Here we repeat the same excercise with a cone. With a sphere we can not yet, we do not know trig. Our new exercise is our question 2.
Question 12 of this test is also interesting. We see how to use different methods to obtain the same result.
Then comes the sphere. After a couple of exercises with sphere and sphere in a cylinder we ask question 22. If you can solve it and understand the solution you are a really gifted student beyond Grade-4.
T1.1: Symmetry (Tests 4th Grade 4.1)
Symmetry may be naive but it has a formal structure also. On top of this formal base come the advanced topics used in particle and solid state physics. We ask relatively simple questions in this test.
In the last part we make an introduction to the coordinate geometry via symmetry.
T1.2: Symmetry (Tests 4th Grade 4.2)
The test is simple. Questions 8 and 9 are a 4th graders introduction to cryptography. Some basic shapes of Solid State Physics are introduced. Some concepts like group and group generators are implicitly implied. Question 22 is a naive step towards Fourier Analysis.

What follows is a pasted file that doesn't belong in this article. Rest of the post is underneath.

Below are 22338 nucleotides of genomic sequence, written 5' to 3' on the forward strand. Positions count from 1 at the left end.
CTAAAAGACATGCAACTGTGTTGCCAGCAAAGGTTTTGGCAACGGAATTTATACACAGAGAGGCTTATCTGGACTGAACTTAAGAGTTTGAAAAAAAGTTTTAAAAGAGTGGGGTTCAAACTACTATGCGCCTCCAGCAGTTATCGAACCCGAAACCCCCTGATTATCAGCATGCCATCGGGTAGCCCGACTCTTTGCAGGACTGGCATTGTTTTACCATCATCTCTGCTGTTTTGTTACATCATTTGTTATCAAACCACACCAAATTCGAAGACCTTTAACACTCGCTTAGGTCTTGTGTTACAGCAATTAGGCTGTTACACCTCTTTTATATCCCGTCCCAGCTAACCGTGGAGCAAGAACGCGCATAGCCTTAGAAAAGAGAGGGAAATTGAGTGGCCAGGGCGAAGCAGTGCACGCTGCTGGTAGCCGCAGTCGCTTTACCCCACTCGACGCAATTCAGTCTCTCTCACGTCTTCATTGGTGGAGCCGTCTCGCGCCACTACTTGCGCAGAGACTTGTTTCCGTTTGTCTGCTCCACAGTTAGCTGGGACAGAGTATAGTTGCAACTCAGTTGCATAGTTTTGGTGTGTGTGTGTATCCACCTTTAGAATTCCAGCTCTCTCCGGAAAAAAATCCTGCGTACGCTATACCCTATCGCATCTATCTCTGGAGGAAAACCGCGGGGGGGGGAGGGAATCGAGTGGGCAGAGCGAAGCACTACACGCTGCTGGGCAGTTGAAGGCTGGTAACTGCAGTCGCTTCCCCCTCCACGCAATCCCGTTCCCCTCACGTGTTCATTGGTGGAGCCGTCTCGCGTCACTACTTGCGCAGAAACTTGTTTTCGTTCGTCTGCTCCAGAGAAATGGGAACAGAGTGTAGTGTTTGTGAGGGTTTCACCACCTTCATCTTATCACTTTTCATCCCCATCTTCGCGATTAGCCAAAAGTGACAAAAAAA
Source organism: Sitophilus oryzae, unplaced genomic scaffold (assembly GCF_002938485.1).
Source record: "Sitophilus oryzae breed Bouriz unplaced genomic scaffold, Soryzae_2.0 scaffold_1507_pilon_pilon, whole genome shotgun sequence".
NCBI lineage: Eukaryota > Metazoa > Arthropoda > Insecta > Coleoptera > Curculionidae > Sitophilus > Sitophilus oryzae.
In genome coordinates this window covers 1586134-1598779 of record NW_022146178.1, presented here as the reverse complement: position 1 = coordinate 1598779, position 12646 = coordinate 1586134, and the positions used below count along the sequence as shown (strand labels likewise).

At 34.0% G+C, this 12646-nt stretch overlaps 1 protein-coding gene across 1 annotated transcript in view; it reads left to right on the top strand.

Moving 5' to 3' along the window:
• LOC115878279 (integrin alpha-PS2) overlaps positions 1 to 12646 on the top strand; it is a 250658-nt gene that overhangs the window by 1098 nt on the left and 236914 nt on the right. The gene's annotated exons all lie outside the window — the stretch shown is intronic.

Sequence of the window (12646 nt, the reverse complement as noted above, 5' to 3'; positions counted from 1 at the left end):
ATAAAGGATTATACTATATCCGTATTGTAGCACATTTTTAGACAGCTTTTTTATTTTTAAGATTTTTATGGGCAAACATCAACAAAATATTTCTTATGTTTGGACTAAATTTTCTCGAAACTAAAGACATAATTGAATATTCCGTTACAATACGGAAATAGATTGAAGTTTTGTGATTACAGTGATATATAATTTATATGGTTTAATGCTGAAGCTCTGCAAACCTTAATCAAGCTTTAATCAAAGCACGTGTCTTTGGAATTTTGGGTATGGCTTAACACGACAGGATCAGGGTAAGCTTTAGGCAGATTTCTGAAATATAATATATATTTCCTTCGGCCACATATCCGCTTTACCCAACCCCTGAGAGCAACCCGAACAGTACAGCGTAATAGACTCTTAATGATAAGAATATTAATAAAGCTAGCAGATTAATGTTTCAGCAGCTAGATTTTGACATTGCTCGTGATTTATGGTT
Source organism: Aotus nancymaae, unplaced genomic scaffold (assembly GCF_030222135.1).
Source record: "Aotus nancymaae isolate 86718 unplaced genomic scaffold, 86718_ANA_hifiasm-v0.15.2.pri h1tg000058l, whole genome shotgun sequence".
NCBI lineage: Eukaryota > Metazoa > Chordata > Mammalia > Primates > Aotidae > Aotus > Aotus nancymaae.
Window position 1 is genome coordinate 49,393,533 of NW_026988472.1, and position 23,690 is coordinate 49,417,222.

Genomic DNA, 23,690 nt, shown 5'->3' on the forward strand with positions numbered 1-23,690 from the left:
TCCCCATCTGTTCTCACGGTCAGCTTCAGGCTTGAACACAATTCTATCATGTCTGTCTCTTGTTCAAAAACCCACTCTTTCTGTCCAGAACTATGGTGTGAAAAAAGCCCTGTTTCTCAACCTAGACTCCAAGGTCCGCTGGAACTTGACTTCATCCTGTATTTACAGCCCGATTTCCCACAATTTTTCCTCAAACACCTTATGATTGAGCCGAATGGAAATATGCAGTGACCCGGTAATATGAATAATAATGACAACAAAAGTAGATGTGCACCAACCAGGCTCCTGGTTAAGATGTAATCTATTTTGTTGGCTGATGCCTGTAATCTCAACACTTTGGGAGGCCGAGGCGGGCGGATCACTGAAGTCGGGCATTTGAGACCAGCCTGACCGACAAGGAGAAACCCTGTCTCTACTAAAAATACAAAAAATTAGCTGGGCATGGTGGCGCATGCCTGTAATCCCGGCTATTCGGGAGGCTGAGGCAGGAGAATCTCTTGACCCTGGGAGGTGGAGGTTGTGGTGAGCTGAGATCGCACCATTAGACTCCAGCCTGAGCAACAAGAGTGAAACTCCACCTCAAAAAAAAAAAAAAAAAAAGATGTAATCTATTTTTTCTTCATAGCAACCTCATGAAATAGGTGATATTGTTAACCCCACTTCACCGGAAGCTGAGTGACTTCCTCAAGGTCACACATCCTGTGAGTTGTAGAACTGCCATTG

T1.3: Symmetry (Tests 4th Grade 4.3)
Rotational symmetry is the simplest. Test is almost trivial. Spherical symmetry and distribution of charges on a spherical conductor is just mentioned. This is question 13. Just before it question 12 mentions the 1/r
law of radiation. Pentaminos and hexiamaonds are introduced.